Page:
RHINELANDER, Wis. (WSAW) -- Despite the current record-low unemployment rate, many employers in northern Wisconsin are finding it tough to attract and retain workers to fill in job openings.
On Monday, government officials at the state and local levels, business representatives, and members of Grow North discussed the issue at length. Grow North is an organization which has a main purpose for the northern region of the state.
"Ultimately it's to develop and sustain the area in northern Wisconsin," Grow North president Vicky Oldham said.
Oldham said the takeaway from Monday's discussion was that improving access to broadband and technology in the northern tier of the state could help alleviate the problem facing many employers.
"Everything's a distance away, and the lack of broadband in some areas might be a deterrent," she explained.
Gov. Scott Walker was one of the guest speakers at the meeting. He echoed what other participants suggested - giving more students tools in the classroom to make them better-equipped for the workforce after they graduate.
"It's why we put records amounts of funding into K-12 education," Walker said. "It means in our schools - it means with our fab labs which are some of the highest concentration here in this part of the state, it means building off of youth apprenticeship programs, college credit programs."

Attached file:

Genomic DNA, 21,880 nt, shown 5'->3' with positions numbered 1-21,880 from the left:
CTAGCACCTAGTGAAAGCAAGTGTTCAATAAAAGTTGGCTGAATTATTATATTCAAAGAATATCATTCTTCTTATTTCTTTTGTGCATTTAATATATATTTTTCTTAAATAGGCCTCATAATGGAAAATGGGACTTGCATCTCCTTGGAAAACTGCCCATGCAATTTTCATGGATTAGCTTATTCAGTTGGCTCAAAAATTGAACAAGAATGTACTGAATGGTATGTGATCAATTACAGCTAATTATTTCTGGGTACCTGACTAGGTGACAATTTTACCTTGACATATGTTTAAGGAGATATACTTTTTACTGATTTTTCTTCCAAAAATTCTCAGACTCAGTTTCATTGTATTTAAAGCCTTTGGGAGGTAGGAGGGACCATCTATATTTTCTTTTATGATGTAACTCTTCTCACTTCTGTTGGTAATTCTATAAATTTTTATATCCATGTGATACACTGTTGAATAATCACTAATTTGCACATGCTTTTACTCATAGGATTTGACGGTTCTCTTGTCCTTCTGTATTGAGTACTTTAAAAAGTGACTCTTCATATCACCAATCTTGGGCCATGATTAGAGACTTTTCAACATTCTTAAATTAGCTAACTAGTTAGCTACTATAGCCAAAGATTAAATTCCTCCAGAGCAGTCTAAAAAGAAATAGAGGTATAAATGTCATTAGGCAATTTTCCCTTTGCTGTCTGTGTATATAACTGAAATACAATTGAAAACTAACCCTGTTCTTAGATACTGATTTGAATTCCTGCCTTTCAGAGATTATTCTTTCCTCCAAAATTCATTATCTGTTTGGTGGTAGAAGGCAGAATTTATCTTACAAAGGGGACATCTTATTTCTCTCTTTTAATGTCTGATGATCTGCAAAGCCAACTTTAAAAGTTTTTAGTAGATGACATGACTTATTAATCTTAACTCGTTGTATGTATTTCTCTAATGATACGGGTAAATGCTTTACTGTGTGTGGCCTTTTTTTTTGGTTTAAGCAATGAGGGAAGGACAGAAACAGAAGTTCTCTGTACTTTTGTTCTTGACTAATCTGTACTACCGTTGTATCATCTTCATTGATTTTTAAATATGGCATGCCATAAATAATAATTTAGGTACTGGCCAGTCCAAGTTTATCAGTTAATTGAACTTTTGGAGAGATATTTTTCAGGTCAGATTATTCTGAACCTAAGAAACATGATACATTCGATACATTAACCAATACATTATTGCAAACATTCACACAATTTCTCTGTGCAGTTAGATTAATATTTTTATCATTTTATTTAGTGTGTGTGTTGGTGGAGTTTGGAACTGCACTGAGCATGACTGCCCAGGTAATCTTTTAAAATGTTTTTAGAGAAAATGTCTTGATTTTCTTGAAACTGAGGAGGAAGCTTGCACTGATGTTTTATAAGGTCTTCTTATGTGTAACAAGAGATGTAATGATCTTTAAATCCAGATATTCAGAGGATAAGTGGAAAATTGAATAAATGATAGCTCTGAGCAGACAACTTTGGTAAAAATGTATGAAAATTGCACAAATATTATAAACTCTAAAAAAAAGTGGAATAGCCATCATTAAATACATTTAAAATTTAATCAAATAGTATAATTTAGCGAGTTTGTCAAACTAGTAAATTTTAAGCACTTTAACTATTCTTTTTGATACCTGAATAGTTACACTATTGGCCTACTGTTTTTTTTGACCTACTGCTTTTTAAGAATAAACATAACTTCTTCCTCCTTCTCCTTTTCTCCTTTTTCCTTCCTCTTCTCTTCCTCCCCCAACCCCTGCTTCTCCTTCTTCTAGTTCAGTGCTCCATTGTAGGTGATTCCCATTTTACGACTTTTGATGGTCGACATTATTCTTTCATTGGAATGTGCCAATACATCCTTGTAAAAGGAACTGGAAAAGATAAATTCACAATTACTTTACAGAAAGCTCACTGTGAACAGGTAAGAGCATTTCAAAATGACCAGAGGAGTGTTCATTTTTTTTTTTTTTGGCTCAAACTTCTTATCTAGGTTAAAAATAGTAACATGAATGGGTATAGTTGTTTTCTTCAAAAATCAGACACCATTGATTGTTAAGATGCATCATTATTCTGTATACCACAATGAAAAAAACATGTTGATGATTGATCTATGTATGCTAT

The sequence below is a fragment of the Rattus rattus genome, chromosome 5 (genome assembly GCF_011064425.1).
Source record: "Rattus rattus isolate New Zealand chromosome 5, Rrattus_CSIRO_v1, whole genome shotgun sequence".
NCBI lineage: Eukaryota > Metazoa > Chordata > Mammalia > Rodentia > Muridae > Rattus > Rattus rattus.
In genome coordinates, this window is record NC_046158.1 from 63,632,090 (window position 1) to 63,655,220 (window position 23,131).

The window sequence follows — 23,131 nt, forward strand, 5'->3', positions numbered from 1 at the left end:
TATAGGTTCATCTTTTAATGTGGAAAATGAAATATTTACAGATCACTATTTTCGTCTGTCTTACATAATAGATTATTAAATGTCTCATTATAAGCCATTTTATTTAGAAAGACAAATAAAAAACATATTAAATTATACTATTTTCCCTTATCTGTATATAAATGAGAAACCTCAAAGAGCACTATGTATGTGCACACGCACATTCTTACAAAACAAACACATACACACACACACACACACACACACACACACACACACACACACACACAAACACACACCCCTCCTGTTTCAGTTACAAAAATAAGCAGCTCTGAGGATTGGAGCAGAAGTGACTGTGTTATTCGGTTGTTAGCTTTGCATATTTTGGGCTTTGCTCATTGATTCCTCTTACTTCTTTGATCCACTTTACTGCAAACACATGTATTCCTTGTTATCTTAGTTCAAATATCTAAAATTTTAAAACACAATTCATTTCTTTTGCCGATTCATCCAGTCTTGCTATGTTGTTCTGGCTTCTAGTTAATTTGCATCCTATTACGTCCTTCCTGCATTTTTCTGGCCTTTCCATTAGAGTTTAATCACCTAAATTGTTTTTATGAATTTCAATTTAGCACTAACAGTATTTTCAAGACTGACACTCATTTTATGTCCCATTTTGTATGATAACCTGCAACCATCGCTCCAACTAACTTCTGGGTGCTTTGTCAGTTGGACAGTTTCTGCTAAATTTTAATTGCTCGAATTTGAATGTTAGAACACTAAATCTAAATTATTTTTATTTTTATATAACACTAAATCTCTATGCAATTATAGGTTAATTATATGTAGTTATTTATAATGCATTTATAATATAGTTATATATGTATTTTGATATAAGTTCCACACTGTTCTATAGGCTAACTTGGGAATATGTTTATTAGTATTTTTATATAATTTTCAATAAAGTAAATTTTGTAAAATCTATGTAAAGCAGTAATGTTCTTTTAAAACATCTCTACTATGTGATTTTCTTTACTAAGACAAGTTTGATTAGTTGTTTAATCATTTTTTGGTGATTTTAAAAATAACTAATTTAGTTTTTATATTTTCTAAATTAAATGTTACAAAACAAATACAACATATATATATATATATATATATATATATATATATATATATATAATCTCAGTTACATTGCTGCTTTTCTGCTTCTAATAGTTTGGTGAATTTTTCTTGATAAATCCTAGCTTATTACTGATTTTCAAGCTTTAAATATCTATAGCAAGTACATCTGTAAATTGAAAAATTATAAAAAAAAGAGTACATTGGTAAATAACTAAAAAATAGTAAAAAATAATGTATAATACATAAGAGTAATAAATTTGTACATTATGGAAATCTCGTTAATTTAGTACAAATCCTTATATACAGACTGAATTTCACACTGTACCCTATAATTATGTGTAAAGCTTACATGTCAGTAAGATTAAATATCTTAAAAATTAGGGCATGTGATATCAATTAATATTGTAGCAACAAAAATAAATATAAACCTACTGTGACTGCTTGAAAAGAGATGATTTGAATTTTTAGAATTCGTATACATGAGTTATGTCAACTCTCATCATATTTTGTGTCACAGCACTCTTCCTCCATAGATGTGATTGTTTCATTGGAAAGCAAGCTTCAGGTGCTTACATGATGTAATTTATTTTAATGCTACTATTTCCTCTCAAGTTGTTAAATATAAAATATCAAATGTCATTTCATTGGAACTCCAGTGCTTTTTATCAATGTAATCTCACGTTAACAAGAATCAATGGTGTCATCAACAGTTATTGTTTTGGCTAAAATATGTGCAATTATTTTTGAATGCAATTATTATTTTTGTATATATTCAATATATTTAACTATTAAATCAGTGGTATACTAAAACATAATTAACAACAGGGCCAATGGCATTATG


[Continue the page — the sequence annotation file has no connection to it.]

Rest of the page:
One tool that has the interest of Grow North is software used by some school districts in the southern tier of the state, known as Career Cruising. Through an account provided by the school, students can use Career Cruising to take career-related assessments, explore online career and college profiles, and get information about financial aid and employment.
Through that software is Inspire - which lets students use a customized information-sharing and resource-gathering environment where they can connect directly to regional employers.
"It allows our businesses to get their information out to students in an area that they're in all the time - in technology," CESA 8 Director for the Center on Education for Economic Development Lynn April said.
April, a speaker at Monday's event, said Inspire lets businesses give information about their company to student, and even use some employees as online career coaches to answer questions students may have.
"So students are not only doing searches on careers in general, but they can see if I'm interested in accounting, I can find out who in my back yard actually hires an accountant," April explained. "And I can talk online with somebody who is an accountant, so I can ask them some questions if that's what I'm interested in doing."
Given the interest, there's a chance the software may be making its way into the northern part of Wisconsin fairly soon.
"Workforce sees the value of finding their next employee, and we also know that K-12 students do well if they have an idea what they want to do after they graduate," Oldham said.
Grow North serves an eight county region, including Lincoln, Langlade, Forest, Oneida, and Vilas counties.